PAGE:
What picture shall we make of him to carry with us in the scenes in which he is to be the principal actor?
He was tall and stout, with the forward bearing of the orator, full of gesture and of animation. He carried a round French head upon the thick neck of energy. His face was generous, ugly, and determined. With wide eyes and calm brows, he yet had the quick glance which betrays the habit of appealing to an audience. His upper lip was injured, and so was his nose, and he had further been disfigured by the small-pox, with which disease that forerunner of his, Mirabeau, had also been disfigured. His lip had been torn by a bull when he was a child, and his nose crushed in a second adventure, they say, with the same animal. In this the Romans would perhaps have seen a portent; but he, the idol of our Positivists, found only a chance to repeat Mirabeau’s expression that his “boar’s head frightened men.”
In his dress he had something of the negligence which goes with extreme vivacity and with a constant interest in things outside oneself; but it was invariably that of his rank. Indeed, to the minor conventions Danton always bowed, because he was a man, and because he was eminently sane. More than did the run of men at that time, he understood that you cut down no tree by lopping at the leaves, nor break up a society by throwing away a wig. The decent self-respect which goes with conscious power was never absent from his costume, though it often left his language in moments of crisis, or even of irritation.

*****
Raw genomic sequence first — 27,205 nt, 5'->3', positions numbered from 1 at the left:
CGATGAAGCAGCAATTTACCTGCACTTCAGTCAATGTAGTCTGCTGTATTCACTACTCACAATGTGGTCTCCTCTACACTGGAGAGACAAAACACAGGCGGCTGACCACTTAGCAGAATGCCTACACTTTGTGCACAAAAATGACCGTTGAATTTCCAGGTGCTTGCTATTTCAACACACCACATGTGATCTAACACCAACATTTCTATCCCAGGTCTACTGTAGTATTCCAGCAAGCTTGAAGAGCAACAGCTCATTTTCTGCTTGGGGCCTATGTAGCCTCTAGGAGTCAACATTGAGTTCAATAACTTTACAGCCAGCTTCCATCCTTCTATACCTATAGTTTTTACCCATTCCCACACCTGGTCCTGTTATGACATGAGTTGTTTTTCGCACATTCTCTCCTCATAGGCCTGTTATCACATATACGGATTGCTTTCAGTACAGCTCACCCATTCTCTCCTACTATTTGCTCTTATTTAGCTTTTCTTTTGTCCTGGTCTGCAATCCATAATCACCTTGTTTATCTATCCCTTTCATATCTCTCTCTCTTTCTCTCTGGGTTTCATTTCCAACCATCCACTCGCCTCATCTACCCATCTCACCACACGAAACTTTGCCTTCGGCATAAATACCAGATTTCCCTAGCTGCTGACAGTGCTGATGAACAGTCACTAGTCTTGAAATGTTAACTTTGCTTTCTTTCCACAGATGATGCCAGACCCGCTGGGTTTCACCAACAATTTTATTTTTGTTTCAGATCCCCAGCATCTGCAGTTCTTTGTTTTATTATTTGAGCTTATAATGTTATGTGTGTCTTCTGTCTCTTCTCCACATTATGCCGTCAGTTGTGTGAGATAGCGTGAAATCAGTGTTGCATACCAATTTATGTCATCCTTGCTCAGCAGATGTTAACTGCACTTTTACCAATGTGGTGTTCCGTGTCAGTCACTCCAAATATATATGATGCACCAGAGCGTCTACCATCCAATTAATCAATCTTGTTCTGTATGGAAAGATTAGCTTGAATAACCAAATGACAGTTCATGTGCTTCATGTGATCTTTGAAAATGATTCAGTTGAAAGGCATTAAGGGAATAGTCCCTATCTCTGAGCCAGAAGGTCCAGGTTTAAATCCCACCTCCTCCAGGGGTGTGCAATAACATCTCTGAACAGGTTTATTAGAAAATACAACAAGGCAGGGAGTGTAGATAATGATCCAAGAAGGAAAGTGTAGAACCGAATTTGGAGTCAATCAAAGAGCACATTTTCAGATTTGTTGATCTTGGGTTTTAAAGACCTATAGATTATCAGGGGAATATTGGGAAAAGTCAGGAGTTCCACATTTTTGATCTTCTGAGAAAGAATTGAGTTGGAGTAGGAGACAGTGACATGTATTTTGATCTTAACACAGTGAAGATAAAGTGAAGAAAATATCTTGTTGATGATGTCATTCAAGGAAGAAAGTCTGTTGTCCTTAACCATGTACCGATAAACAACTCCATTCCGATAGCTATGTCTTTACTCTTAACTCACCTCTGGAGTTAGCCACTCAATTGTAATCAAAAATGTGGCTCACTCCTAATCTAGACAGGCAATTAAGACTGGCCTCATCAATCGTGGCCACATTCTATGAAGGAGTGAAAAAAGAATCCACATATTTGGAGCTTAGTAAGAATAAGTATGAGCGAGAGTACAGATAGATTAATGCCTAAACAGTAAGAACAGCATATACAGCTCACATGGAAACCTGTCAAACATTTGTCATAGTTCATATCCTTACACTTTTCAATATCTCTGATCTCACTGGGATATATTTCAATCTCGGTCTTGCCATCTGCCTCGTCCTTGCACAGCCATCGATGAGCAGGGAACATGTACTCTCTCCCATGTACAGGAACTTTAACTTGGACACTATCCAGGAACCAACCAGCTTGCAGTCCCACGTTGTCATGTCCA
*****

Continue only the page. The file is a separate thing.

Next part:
I will not insist too much upon his great character of energy, because it has been so over-emphasised as to give a false impression of him. He was admirably sustained in his action, and his political arguments were as direct as his physical efforts were continuous, but the banal picture of fury which is given you by so many writers is false. For fury is empty, whereas Danton was full, and his energy was at first the force at work upon a great mass of mind, and later its momentum.
Save when he had the direct purpose of convincing a crowd, his speech had no violence, and even no metaphor; in the courts he was a close reasoner, and one who put his points with ability and with eloquence rather than with thunder. But in whatever he undertook, vigour appeared as the taste of salt in a dish. He could not quite hide this vigour: his convictions, his determination, his vision all concentrate upon whatsoever thing he has in hand.
He possessed a singularly wide view of the Europe in which France stood. In this he was like Mirabeau, and peculiarly unlike the men with whom revolutionary government threw him into contact. He read and spoke English, he was acquainted with Italian. He know that the kings were dilettanti, that the theory of the aristocracies was liberal. He had no little sympathy with the philosophy which a leisurely oligarchy had framed in England; it is one of the tragedies of the Revolution that he desired to the last an alliance, or at least peace, with this country. Where Robespierre was a maniac in foreign policy, Danton was more than a sane—he was a just, and even a diplomatic man.